description: unicameral House of Representatives - commonly called Parliament (usually 120 seats; 71 members directly elected in single-seat constituencies, including 7 Maori constituencies, by simple majority vote and 49 directly elected by proportional representation vote; members serve 3-year terms)
elections: last held on 23 September 2017 (next to be held by November 2020)
election results: percent of vote by party - National Party 44.5%, Labor Party 36.9%, NZ First 7.2%, Green Party 6.3%, ACT Party 0.5%; seats by party - National Party 56, Labor Party 46, NZ First 9, Green Party 8, ACT Party 1; composition - men 74, women 46, percent of women 38.3%

Judicial branch:
highest courts: Supreme Court (consists of 5 justices, including the chief justice); note - the Supreme Court in 2004 replaced the Judicial Committee of the Privy Council (in London) as the final appeals court
judge selection and term of office: justices appointed by the governor general upon the recommendation of the attorney general; justices appointed for life, with compulsory retirement at age 70
subordinate courts: Court of Appeal; High Court; tribunals and authorities; district courts; specialized courts for issues related to employment, environment, Maori lands, and military

Political parties and leaders:
ACT New Zealand [David SEYMOUR]
Green Party [James SHAW]
Mana Movement [Hone HARAWIRA] (formerly Mana Party)
Maori Party [Che WILSON and Kaapua SMITH]
New Zealand First Party or NZ First [Winston PETERS]
New Zealand Labor Party [Jacinda ARDERN]
New Zealand National Party [Simon BRIDGES]
United Future New Zealand [Damian LIGHT]

International organization participation:
ADB, ANZUS, APEC, ARF, ASEAN (dialogue partner), Australia Group, BIS, C, CD, CP, EAS, EBRD, FAO, FATF, IAEA, IBRD, ICAO, ICC (national committees), ICCt, ICRM, IDA, IEA, IFAD, IFC, IFRCS, IHO, ILO, IMF, IMO, IMSO, Interpol, IOC, IOM, IPU, ISO, ITSO, ITU, ITUC (NGOs), MIGA, NSG, OECD, OPCW, Pacific Alliance (observer), Paris Club (associate), PCA, PIF, SICA (observer), Sparteca, SPC, UN, UNCTAD, UNESCO, UNHCR, UNIDO, UNMISS, UNTSO, UPU, WCO, WFTU (NGOs), WHO, WIPO, WMO, WTO

Diplomatic representation in the US:
chief of mission: Ambassador Timothy John GROSER (since 28 January 2016)
chancery: 37 Observatory Circle NW, Washington, DC 20008
telephone: [1] (202) 328-4800
FAX: [1] (202) 667-5227
consulate(s) general: Honolulu (HI), Los Angeles, New York

Diplomatic representation from the US:
chief of mission: Ambassador Scott P. BROWN (since 27 June 2017) note - also accredited to Samoa
embassy: 29 Fitzherbert Terrace, Thorndon, Wellington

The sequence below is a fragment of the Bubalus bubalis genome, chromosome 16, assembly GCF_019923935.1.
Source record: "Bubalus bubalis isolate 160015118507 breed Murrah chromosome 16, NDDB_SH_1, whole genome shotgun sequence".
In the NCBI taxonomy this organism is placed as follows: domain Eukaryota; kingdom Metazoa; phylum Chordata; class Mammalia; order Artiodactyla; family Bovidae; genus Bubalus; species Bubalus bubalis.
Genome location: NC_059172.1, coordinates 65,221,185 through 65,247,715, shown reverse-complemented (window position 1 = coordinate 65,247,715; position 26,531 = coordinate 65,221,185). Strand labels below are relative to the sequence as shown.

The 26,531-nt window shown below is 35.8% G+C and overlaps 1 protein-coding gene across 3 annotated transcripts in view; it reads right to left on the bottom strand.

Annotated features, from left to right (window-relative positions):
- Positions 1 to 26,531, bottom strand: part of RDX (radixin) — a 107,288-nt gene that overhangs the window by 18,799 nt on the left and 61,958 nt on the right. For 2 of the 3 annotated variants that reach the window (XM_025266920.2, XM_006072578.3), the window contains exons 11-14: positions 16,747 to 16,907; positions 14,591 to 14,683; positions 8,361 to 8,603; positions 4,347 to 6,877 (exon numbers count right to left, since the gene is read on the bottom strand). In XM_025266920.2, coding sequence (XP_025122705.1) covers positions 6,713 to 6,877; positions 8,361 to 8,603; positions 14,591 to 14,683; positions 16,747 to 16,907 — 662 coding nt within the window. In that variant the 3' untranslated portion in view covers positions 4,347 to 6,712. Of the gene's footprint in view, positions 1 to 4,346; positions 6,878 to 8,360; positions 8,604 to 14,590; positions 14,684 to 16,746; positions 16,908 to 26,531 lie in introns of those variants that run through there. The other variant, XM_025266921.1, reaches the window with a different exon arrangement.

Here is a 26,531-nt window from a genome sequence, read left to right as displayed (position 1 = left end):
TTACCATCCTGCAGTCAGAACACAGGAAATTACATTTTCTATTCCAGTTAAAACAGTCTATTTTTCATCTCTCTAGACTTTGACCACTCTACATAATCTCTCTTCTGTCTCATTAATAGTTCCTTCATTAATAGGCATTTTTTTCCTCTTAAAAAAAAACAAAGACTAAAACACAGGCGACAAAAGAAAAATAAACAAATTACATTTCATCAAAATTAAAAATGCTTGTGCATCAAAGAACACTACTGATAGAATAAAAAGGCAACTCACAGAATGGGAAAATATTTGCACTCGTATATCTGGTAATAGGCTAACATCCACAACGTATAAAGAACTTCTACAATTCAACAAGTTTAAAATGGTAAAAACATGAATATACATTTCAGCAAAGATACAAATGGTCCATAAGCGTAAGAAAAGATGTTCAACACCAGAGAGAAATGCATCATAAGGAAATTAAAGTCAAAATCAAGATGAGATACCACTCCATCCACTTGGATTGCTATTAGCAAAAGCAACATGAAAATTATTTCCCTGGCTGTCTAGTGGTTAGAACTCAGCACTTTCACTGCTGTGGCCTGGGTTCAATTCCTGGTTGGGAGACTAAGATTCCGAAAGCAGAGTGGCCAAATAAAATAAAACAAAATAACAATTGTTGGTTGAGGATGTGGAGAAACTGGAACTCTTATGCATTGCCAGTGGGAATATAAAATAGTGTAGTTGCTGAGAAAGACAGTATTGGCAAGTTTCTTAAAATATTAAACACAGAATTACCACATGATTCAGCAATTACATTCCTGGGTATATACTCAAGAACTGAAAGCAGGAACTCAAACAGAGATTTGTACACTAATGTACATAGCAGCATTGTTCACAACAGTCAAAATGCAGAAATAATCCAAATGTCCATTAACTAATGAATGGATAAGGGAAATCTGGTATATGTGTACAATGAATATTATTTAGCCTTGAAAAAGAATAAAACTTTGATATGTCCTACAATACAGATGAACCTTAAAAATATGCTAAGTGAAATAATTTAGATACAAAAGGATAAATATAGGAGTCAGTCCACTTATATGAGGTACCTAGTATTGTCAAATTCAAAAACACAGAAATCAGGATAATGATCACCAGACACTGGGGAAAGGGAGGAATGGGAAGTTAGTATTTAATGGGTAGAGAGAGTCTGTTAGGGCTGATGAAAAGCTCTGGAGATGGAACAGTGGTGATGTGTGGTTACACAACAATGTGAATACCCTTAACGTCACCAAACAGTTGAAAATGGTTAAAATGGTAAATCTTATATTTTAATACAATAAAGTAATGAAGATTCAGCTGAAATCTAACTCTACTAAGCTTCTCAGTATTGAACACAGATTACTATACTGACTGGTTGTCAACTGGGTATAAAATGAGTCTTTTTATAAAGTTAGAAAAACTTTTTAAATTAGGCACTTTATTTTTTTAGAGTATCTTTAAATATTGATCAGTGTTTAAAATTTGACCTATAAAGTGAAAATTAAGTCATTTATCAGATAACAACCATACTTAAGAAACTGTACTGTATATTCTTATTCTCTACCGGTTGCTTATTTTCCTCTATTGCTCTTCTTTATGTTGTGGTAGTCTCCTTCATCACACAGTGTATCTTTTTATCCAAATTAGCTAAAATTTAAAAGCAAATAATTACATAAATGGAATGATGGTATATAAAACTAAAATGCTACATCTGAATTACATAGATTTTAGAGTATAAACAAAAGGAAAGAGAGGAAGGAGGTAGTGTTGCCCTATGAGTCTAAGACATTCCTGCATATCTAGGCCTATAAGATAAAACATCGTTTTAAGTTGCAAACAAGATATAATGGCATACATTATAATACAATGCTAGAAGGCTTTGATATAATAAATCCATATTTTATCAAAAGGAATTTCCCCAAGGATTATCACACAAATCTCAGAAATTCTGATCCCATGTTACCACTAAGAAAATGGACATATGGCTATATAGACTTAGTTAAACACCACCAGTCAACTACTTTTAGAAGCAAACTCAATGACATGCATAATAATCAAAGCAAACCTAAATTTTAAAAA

mailing address: P. O. Box 1190, Wellington; PSC 467, Box 1, APO AP 96531-1034
telephone: [64] (4) 462-6000
FAX: [64] (4) 499-0490
consulate(s) general: Auckland

Flag description:
blue with the flag of the UK in the upper hoist-side quadrant with four red five-pointed stars edged in white centered in the outer half of the flag; the stars represent the Southern Cross constellation

National symbol(s):
Southern Cross constellation (four, five-pointed stars), kiwi (bird), silver fern; national colors: black, white, red (ochre)

National anthem:
name: God Defend New Zealand
lyrics/music: Thomas BRACKEN [English], Thomas Henry SMITH [Maori]/John Joseph WOODS
note: adopted 1940 as national song, adopted 1977 as co-national anthem; New Zealand has two national anthems with equal status; as a commonwealth realm, in addition to "God Defend New Zealand," "God Save the Queen" serves as a national anthem (see United Kingdom); "God Save the Queen" normally played only when a member of the royal family or the governor-general is present; in all other cases, "God Defend New Zealand" is played


NOTE: 1) The information regarding New Zealand on this page is re-published from the 2019 World Fact Book of the United States Central Intelligence Agency. No claims are made regarding the accuracy of New Zealand Government 2019 information contained here. All suggestions for corrections of any errors about New Zealand Government 2019 should be addressed to the CIA.
2) The rank that you see is the CIA reported rank, which may habe the following issues:
  a) They assign increasing rank number, alphabetically for countries with the same value of the ranked item, whereas we assign them the same rank.
  b) The CIA sometimes assignes counterintuitive ranks. For example, it assigns unemployment rates in increasing order, whereas we rank them in decreasing order






This page was last modified 08-Feb-19
Copyright © 1995- , ITA (all rights reserved).

    . Feedback